I’ve written in the past about how to develop a description that is effective and doesn’t just annoy your readers. Mostly, I’m studying various aspects of writing because I want to improve my own writing so that someday, I will be picked up by a big publishers and sell a billion copies.
Unfortunately, I have a sneaking suspicion that I will never write in a way which will make me a best-selling author and it is tearing me apart. Why would I say this? Well, because out of all the best-selling authors, most of them write in a way that sets my teeth on edge. There is one hugely successful author who writes books at a rate almost no one can match, and will soon have movies made from her books, etc, and I’ve tried several times to read her books and could never get past the first few pages. What is really weird is that I never knew she was this big-time, awe-inspiring, fabled author until maybe a couple of years ago (I would be like...N—who?) and I would pick up her books and just couldn’t read ‘em. What is really weird is that she writes in several genres under different names, and not realizing this, I had picked her up in her various incarnations (all unknowing) and couldn’t read any of her stuff under any of her names and didn't even know they were all written by the same person. I had no idea they were all written by her until years later, after I had already decided I would never buy any more books by X, Y and Z.
Anyway, the point is she is this awe-inspiring, best-selling author and in most of the writer “how-to” stuff I’ve read, they all hold up examples of writing either from her, or very similar, as “this is what you should be emulating”. The writers I absolutely love are not best-sellers. In fact, one of my very favorite authors is having problems getting her books published in the U.S. simply because they don’t sell so well here (although they sell very well elsewhere).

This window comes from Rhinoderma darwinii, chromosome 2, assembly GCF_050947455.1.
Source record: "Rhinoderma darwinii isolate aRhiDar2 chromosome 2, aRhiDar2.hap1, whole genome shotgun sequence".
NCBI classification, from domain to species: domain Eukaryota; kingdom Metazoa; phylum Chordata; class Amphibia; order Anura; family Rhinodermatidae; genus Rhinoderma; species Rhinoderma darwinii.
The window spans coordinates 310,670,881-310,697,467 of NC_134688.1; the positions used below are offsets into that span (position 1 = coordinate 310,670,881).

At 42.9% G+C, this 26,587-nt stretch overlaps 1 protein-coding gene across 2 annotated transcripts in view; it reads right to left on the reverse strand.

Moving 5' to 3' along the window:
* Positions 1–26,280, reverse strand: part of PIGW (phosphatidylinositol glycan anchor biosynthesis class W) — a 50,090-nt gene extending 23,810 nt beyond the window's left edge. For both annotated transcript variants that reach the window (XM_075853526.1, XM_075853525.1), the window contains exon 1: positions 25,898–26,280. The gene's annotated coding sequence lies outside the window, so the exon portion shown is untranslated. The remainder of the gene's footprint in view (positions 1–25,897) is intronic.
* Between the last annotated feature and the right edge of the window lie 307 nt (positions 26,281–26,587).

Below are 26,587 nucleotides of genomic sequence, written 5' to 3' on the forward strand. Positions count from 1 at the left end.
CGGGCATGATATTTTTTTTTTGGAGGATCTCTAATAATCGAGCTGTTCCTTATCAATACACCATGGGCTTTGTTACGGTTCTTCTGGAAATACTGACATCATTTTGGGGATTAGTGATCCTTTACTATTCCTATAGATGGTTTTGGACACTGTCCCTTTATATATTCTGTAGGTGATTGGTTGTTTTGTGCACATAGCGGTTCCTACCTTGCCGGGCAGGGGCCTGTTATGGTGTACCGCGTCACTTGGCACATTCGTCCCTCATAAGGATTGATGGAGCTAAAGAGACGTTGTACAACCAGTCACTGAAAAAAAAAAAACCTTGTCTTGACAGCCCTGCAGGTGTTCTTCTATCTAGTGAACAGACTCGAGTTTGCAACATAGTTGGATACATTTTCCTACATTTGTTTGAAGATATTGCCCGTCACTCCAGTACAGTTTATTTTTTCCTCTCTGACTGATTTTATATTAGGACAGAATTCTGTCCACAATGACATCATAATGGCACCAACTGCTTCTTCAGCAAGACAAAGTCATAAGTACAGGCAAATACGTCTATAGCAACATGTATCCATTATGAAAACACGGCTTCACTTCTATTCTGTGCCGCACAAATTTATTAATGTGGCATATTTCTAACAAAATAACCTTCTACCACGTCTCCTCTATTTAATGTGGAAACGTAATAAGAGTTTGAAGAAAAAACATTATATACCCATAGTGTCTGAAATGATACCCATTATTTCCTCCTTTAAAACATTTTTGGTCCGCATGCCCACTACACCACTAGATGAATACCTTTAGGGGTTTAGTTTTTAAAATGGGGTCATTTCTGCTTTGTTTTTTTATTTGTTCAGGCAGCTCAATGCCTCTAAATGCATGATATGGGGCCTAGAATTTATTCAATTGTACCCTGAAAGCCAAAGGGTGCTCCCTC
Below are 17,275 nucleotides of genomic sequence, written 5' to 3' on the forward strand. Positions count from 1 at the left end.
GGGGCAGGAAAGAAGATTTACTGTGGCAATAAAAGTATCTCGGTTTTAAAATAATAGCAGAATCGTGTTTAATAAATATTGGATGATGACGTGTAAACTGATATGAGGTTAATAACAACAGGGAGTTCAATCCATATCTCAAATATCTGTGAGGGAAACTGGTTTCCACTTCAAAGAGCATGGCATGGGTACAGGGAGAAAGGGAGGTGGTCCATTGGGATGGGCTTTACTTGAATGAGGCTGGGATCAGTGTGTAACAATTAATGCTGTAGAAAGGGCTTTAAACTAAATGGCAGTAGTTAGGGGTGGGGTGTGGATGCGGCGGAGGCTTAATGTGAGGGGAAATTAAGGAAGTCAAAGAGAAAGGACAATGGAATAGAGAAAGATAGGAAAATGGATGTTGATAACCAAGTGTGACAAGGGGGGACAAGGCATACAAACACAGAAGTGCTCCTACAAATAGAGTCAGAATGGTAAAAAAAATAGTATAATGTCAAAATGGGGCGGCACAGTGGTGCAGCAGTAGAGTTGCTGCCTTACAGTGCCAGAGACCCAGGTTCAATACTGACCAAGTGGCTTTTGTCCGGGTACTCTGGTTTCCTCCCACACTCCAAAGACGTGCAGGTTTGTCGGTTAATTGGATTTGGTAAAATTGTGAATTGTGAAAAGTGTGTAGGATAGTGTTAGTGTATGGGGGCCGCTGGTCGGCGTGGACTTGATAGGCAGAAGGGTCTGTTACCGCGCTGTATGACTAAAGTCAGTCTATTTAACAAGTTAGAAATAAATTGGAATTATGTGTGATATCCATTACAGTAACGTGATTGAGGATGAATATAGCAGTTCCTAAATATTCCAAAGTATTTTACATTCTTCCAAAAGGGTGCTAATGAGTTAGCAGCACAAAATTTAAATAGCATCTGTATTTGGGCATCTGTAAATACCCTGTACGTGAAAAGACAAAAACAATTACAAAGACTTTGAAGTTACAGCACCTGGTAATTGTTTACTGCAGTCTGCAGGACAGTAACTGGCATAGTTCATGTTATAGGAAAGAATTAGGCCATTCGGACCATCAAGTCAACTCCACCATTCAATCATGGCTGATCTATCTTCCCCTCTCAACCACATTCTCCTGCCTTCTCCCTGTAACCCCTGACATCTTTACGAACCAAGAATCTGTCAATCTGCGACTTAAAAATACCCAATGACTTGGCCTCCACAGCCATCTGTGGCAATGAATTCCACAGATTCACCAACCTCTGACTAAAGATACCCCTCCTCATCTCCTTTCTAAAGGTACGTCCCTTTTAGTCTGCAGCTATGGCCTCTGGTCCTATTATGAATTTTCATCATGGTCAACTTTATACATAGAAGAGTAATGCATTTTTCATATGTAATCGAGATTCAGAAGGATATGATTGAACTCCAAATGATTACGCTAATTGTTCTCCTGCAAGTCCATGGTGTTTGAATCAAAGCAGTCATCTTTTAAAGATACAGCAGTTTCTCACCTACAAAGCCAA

So my dilemma is: do I try to write in my way, which is not the best-selling author way, or…will I always be a low-level author? Oh, yeah, I’ve seen the comments: “If you’re looking for passion, this isn’t your book” kind of comments because I don’t have my characters jump into bed or spend their time gazing at each others’ crotches. I believe there CAN be passion and love without the writer going into detail about that and I don’t force my characters into anything. If they jump in bed and describe it, fine, but if they don’t due to…whatever circumstances…then I’m okay with that, too. It is not a requirement for a story and I find it alarming that this seems to be the sole deciding factor now as to whether a book is good or not. Really depressing.
More importantly, I don’t like all these perfect heroes and heroines. I don’t like excessive descriptions or flowery junk. In fact, I almost prefer to have no descriptions of the characters at all, because as a reader, I build up what they look like in my head anyway, and it is almost never how the author describes them—which means descriptions make this jarring sort of double-layered effect in my head. That’s why I keep obsessing over descriptions.
Here is a description most people adore:
Her eyes betrayed her, flashing a green fire reminiscent of lightning over a stormy sea.